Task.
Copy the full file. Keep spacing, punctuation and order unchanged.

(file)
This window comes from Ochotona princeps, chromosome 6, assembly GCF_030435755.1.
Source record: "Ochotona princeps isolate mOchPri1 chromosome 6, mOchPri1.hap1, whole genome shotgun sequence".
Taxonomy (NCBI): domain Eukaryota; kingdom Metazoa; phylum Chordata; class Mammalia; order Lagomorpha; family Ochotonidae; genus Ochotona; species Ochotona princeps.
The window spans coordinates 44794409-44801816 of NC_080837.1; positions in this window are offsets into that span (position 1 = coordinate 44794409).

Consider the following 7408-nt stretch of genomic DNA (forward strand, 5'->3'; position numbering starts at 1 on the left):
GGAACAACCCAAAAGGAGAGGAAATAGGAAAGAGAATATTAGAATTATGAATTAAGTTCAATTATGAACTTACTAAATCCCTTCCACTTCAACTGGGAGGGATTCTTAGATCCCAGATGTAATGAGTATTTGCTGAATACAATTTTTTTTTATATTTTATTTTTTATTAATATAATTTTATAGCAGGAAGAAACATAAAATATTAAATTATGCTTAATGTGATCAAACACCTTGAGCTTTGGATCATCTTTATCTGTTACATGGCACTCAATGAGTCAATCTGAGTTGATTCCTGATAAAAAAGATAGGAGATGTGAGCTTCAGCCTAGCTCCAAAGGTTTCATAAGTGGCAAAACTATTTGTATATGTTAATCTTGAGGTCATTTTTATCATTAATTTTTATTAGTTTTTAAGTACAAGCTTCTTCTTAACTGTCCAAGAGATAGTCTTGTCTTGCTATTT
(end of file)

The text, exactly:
This window comes from Ochotona princeps, chromosome 6, assembly GCF_030435755.1.
Source record: "Ochotona princeps isolate mOchPri1 chromosome 6, mOchPri1.hap1, whole genome shotgun sequence".
Taxonomy (NCBI): domain Eukaryota; kingdom Metazoa; phylum Chordata; class Mammalia; order Lagomorpha; family Ochotonidae; genus Ochotona; species Ochotona princeps.
The window spans coordinates 44794409-44801816 of NC_080837.1; positions in this window are offsets into that span (position 1 = coordinate 44794409).

Consider the following 7408-nt stretch of genomic DNA (forward strand, 5'->3'; position numbering starts at 1 on the left):
GGAACAACCCAAAAGGAGAGGAAATAGGAAAGAGAATATTAGAATTATGAATTAAGTTCAATTATGAACTTACTAAATCCCTTCCACTTCAACTGGGAGGGATTCTTAGATCCCAGATGTAATGAGTATTTGCTGAATACAATTTTTTTTTATATTTTATTTTTTATTAATATAATTTTATAGCAGGAAGAAACATAAAATATTAAATTATGCTTAATGTGATCAAACACCTTGAGCTTTGGATCATCTTTATCTGTTACATGGCACTCAATGAGTCAATCTGAGTTGATTCCTGATAAAAAAGATAGGAGATGTGAGCTTCAGCCTAGCTCCAAAGGTTTCATAAGTGGCAAAACTATTTGTATATGTTAATCTTGAGGTCATTTTTATCATTAATTTTTATTAGTTTTTAAGTACAAGCTTCTTCTTAACTGTCCAAGAGATAGTCTTGTCTTGCTATTT